Tweaking Photo Masks

Here are a few tips for tweaking photo masks to work perfectly with your image.

I like creating masks with a lot of variation in tones as they work great for design work by allowing areas of the design underneath to show. I also don’t make them too opaque for the same reason. For some photographs, however, this may not be the effect you want or you may want areas where the photograph remains rich and opaque.

Here’s an image I made using a photo mask from the Dry Brush Masks collection.

Leslie Nicole Portrait

This is the image before I edited the mask.

Leslie Nicole Mask edits before2

For some images, I might like the slight grunge inside the mask, but for this one, I wanted a cleaner look.

Note: The image itself looks lighter in this version because the mask is less opaque so the image is blending a little with the background.

Tweaking The Mask

Duplicate and Merge For A Darker Mask

While I didn’t need to for this image, if you want the mask to be more opaque, you could duplicate the mask layer, set to the multiply blend mode, adjust the opacity and then merge the two layers.

Keyboard shortcuts:

  • Duplicate a layer: with the layer selected, hold down Command + J (Mac) or Control + J (PC).
  • Merge 2 Layers: with the top layer selected, click Command + E (Mac) or Control + E (PC).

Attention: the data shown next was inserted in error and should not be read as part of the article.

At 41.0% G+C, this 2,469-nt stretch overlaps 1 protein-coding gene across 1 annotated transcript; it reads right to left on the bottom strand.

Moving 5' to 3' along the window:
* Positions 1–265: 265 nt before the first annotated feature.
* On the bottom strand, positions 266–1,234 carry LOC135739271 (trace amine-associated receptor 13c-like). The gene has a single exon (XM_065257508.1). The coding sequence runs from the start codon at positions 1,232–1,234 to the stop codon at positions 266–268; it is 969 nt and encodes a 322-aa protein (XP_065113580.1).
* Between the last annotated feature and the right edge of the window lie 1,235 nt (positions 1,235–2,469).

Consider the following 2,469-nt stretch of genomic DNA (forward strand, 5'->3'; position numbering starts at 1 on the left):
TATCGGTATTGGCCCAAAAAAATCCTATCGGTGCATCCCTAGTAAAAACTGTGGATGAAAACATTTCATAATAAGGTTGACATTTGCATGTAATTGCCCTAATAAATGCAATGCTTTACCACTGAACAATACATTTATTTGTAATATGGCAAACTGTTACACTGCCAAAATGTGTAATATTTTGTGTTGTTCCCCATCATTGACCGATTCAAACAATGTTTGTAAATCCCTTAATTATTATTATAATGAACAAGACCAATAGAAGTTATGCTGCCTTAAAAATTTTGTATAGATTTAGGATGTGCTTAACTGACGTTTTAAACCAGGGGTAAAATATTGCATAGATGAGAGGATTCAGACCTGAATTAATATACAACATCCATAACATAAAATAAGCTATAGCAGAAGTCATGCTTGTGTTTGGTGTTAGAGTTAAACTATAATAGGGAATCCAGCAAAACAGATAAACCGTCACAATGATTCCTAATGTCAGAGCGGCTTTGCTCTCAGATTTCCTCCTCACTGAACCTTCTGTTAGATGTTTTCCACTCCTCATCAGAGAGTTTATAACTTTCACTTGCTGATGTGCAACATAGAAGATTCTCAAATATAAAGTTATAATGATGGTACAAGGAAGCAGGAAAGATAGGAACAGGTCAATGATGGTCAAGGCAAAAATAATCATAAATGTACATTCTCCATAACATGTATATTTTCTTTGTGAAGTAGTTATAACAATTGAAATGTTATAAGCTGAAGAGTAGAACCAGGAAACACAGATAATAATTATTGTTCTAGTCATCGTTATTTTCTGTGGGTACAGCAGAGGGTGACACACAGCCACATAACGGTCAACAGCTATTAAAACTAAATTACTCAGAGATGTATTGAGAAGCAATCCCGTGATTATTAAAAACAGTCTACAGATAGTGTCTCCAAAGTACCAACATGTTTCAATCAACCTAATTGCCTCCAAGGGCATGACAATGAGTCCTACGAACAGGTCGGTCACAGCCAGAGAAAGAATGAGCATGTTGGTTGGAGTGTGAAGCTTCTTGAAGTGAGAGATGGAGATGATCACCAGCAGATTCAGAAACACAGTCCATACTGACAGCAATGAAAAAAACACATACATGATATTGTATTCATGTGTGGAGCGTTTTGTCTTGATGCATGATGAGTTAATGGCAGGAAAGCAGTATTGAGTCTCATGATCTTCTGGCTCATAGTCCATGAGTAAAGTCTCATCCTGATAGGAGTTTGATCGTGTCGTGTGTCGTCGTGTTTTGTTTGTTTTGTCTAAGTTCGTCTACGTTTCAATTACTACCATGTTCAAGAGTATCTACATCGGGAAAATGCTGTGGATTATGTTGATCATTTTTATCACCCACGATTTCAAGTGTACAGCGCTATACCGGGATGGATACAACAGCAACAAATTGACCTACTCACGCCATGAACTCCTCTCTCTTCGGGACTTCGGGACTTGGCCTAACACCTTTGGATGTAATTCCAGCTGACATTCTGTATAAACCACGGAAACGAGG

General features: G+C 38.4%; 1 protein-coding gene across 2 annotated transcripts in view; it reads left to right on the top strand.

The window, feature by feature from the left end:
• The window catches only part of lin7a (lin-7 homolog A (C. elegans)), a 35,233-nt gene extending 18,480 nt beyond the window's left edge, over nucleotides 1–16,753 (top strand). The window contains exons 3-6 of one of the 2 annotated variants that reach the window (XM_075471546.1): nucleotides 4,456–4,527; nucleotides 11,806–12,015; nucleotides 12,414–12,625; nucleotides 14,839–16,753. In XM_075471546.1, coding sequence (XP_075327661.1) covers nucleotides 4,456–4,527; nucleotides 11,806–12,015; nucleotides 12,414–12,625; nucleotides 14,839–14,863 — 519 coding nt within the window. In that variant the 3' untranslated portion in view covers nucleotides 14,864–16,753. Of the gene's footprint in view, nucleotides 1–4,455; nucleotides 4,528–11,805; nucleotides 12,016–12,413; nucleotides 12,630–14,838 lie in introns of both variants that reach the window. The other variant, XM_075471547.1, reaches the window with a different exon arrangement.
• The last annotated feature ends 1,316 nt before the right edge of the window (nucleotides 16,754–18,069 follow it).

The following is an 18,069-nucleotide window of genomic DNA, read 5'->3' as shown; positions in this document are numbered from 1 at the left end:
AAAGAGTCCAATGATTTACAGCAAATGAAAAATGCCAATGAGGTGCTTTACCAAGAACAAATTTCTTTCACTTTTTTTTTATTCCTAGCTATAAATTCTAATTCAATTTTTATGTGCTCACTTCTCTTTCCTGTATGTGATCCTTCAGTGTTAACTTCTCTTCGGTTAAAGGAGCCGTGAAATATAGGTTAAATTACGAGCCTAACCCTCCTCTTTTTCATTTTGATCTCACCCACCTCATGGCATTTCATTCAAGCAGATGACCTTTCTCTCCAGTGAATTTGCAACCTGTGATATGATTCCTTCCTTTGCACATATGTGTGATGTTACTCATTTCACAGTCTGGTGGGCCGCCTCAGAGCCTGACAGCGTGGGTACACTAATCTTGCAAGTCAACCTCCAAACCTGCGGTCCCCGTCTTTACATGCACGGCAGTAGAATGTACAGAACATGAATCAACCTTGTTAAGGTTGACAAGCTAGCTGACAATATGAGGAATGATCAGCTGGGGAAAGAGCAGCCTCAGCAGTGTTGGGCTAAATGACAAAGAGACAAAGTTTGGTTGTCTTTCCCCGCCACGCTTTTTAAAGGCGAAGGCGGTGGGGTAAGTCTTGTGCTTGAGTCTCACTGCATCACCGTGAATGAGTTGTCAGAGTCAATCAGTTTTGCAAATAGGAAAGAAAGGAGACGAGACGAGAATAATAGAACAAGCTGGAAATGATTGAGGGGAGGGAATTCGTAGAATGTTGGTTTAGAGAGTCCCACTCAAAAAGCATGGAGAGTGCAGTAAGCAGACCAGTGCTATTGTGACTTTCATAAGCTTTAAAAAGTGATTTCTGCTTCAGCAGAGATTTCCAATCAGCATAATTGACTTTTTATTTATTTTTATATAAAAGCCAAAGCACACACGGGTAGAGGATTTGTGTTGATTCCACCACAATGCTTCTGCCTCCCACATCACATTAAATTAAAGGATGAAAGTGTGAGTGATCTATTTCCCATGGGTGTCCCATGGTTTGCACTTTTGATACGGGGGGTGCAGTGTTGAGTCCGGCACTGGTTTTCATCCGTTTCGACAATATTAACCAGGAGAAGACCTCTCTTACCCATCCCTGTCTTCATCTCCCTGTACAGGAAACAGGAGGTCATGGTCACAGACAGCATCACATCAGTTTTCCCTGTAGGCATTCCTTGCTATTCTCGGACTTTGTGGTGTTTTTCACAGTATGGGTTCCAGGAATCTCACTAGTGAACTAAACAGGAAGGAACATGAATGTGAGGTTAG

Make Some Areas More Opaque

In the following image, I both duplicated the mask layer (and then adjusted the opacity and merged) to make it overall darker (and thus more opaque) and I further darkened the mask at the flower. Note: I’ve actually used two masks in this image. A mask for the photo and another mask behind it with a digital paper from the Catharina collection.

To Edit inside the mask:

  1. First create an active selection of the mask by Command (Mac) or Control (PC) clicking it in the layer panel. Making a selection prevents accidentally painting outside the mask area.
  2. Then with the brush tool selected, choose the softest round brush and brush over the layer mask with the foreground color set to black. Start with low brush opacities and build up as needed.

Photo mask edits


Hand-painted, dry brush, digital photo masks and overlays

Brayered Digital Photo Masks.

6 Responses to Tweaking Photo Masks

  1. christy October 24, 2014 at 7:43 pm #

    Thanks for the helpful hints. Is that your handsome husband?

  2. Viktoria Mullin October 25, 2014 at 1:13 am #

    thanks for the tut! I bought immediately these brushes, I’ll try using them for photo book pages design and in any creative projects with my photos.
    love your site and products!

  3. Su Hall October 25, 2014 at 4:58 pm #

    I love the rolled paint masks! I love masks! You can use the ‘Blend If’ feature on a mask, too, and get even different effects when you clip your photo. Nice tutorial. Thank you!

    Su Hall recently posted..Renewal and a Tutorial on Smart Objects

    • Leslie Nicole October 30, 2014 at 11:43 am #

      Glad you like them! Oh, I’ll have to try the “Blend If” on masks. Thanks for the tip!

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